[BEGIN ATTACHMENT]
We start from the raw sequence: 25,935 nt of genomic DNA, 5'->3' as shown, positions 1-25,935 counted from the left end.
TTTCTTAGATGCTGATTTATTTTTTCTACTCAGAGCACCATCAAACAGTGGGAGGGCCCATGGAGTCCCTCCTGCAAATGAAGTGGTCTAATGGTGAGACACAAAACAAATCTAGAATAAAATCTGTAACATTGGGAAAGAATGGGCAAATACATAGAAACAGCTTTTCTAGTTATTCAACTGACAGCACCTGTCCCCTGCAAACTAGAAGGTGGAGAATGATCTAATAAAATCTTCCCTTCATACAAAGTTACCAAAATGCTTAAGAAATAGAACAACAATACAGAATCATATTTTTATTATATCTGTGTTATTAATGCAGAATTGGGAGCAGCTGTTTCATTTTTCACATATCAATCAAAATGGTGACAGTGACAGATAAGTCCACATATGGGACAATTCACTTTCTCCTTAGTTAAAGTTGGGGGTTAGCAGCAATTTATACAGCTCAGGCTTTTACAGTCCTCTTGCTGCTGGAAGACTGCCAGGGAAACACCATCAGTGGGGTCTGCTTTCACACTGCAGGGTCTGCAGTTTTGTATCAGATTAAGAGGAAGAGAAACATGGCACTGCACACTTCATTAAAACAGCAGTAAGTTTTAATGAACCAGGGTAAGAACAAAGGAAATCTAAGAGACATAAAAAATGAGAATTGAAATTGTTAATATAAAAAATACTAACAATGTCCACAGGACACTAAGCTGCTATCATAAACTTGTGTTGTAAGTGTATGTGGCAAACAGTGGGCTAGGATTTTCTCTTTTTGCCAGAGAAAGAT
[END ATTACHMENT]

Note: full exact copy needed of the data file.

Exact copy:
We start from the raw sequence: 25,935 nt of genomic DNA, 5'->3' as shown, positions 1-25,935 counted from the left end.
TTTCTTAGATGCTGATTTATTTTTTCTACTCAGAGCACCATCAAACAGTGGGAGGGCCCATGGAGTCCCTCCTGCAAATGAAGTGGTCTAATGGTGAGACACAAAACAAATCTAGAATAAAATCTGTAACATTGGGAAAGAATGGGCAAATACATAGAAACAGCTTTTCTAGTTATTCAACTGACAGCACCTGTCCCCTGCAAACTAGAAGGTGGAGAATGATCTAATAAAATCTTCCCTTCATACAAAGTTACCAAAATGCTTAAGAAATAGAACAACAATACAGAATCATATTTTTATTATATCTGTGTTATTAATGCAGAATTGGGAGCAGCTGTTTCATTTTTCACATATCAATCAAAATGGTGACAGTGACAGATAAGTCCACATATGGGACAATTCACTTTCTCCTTAGTTAAAGTTGGGGGTTAGCAGCAATTTATACAGCTCAGGCTTTTACAGTCCTCTTGCTGCTGGAAGACTGCCAGGGAAACACCATCAGTGGGGTCTGCTTTCACACTGCAGGGTCTGCAGTTTTGTATCAGATTAAGAGGAAGAGAAACATGGCACTGCACACTTCATTAAAACAGCAGTAAGTTTTAATGAACCAGGGTAAGAACAAAGGAAATCTAAGAGACATAAAAAATGAGAATTGAAATTGTTAATATAAAAAATACTAACAATGTCCACAGGACACTAAGCTGCTATCATAAACTTGTGTTGTAAGTGTATGTGGCAAACAGTGGGCTAGGATTTTCTCTTTTTGCCAGAGAAAGAT